Illinois Supreme Court rules fantasy sports a game of skill, not chance

In April 2016, Illinois residents Colin Dew-Becker and Andrew Wu competed in a fantasy sports contest hosted by the website FanDuel. They each paid a total of $109: a $100 wager and a $9 fee to the company. Wu defeated Dew-Becker, and three days later Dew-Becker invoked an 1819 law called The Loss Recovery Act in order to recover his bet.

The Loss Recovery Act provides an avenue for the losing party of an illegal wager to recover the funds lost. Dew-Becker’s invocation of the Loss Recovery Act presupposes that FanDuel fantasy sports contests are gambling venues and therefore illegal. The Illinois Supreme Court took up the case to determine the legality of fantasy sports websites as online gambling venues.

On April 16, 2020, the state supreme court ruled that fantasy sports is a “game of skill” as opposed to a “game of chance” and therefore venues like FanDuel do not fall under the umbrella of illegal online gambling venues, nor do wagers placed on fantasy sports match-ups qualify as online gambling. Chief Justice Anne Burke wrote the majority opinion. Justice Lloyd Karmeier was the lone dissenter.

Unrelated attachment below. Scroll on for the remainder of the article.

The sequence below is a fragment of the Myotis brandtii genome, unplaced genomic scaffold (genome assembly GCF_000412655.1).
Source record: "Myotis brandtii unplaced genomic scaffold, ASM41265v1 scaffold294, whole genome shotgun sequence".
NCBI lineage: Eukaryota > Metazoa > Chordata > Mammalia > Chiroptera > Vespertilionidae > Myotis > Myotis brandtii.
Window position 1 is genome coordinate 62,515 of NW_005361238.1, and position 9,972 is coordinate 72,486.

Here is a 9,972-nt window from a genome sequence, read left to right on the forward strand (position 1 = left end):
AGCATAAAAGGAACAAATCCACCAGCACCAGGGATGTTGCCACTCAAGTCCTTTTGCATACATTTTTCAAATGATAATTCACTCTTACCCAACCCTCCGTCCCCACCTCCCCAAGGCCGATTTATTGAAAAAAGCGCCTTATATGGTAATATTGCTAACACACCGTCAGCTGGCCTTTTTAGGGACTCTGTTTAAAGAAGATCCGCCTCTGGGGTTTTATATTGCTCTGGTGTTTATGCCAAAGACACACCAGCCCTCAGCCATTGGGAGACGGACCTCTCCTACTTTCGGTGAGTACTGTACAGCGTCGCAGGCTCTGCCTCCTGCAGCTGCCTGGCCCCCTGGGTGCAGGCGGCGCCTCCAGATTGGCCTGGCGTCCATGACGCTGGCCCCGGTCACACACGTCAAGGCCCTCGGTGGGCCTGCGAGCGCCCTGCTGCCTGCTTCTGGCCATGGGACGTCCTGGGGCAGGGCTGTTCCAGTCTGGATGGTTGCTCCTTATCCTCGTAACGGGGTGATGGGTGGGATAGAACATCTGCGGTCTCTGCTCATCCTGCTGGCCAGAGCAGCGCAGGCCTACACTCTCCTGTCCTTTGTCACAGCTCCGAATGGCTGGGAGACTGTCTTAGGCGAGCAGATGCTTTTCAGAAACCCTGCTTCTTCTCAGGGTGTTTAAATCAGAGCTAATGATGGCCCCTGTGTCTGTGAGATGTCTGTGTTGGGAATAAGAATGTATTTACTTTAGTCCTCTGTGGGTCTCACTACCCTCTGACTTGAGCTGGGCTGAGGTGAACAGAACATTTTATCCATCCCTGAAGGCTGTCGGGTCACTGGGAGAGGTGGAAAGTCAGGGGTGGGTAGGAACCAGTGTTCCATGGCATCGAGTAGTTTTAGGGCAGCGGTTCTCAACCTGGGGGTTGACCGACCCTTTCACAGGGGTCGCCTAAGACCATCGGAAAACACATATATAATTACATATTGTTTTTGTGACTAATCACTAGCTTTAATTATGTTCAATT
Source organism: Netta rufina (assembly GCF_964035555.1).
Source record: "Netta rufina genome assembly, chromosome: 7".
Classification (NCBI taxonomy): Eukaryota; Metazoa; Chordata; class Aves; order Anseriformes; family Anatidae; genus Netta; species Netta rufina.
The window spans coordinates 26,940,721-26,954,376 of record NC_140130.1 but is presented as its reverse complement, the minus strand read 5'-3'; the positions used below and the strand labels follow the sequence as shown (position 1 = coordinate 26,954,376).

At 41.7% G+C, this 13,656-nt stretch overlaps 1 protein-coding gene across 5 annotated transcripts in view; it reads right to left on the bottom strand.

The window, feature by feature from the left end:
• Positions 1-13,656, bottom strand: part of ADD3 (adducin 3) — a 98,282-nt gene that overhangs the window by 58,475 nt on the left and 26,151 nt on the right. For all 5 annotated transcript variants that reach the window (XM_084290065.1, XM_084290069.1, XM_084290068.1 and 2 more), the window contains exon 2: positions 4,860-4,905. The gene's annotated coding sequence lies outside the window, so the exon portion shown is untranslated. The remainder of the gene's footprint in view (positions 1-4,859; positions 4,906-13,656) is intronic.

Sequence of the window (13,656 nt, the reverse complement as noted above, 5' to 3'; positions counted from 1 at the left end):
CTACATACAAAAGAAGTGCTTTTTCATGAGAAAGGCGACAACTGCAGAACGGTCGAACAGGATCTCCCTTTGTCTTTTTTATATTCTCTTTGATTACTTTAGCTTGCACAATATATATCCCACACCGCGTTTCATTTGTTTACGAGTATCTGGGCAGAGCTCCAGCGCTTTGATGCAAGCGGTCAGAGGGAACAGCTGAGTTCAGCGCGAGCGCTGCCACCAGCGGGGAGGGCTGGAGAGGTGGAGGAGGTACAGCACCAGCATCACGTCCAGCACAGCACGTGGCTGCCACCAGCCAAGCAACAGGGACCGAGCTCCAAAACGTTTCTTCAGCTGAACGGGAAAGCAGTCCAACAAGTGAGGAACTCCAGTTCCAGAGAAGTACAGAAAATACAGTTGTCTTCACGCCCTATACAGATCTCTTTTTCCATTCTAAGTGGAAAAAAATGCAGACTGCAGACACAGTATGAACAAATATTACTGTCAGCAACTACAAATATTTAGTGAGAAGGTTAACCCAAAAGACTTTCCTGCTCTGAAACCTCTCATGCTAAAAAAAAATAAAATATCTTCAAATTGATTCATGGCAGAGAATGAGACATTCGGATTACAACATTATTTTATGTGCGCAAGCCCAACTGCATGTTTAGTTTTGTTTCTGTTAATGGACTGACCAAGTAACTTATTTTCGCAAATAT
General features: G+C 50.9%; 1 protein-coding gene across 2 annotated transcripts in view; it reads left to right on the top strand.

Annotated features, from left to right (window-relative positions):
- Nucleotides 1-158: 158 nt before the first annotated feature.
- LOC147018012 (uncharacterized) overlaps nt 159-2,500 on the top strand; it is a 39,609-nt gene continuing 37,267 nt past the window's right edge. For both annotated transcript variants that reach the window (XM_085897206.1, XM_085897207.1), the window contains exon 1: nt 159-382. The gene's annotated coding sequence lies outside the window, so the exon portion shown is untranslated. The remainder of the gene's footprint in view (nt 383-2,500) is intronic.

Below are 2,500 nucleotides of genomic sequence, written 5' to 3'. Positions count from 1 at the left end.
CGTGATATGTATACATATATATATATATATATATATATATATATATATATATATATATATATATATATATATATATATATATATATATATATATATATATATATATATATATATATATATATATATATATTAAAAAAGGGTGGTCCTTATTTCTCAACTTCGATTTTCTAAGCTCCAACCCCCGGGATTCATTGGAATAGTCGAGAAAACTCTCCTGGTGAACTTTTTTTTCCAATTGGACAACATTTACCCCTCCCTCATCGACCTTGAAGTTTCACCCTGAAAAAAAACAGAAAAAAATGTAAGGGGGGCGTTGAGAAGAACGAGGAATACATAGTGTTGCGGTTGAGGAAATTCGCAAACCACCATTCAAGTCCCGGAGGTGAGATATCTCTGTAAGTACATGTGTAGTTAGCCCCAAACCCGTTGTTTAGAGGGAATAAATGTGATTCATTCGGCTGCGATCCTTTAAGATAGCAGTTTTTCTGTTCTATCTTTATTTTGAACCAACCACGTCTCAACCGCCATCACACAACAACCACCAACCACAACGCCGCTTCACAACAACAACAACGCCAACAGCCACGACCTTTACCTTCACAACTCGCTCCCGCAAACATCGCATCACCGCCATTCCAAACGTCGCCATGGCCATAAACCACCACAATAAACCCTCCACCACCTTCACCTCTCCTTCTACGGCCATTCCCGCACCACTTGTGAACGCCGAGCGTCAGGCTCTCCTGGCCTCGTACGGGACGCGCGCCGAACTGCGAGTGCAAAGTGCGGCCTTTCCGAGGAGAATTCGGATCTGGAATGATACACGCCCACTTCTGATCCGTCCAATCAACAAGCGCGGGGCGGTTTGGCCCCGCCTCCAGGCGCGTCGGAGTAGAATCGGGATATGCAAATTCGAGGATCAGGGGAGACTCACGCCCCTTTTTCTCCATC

In the majority opinion, Justice Burke wrote “Because the outcomes of head-to-head DFS contests are predominately skill-based, we conclude that (Dew-Becker) was not engaged in ‘gambling’ with (Wu) as required… We determine here only that the DFS contest at issue in this case does not fall under the current legal definition of gambling.”

In his dissent, Justice Karmeier wrote, “Throughout the history of antigambling laws, courts have recognized the effort and ingenuity man has exerted to circumvent the law by disguising activities as legal or contests of skill although the intended appeal is to chance… The ingenuity exerted in head-to-head DFS contests duped the majority into believing it is a game of skill when truly it is a game of chance.”

Although the court upheld the legality of fantasy sports betting hosted by companies such as FanDuel, the five majority justices provided that state lawmakers are able to alter current regulations to manage daily fantasy sports contests.

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Samuel Postell

Samuel Postell is a staff writer at Ballotpedia. Contact us at editor@ballotpedia.org.

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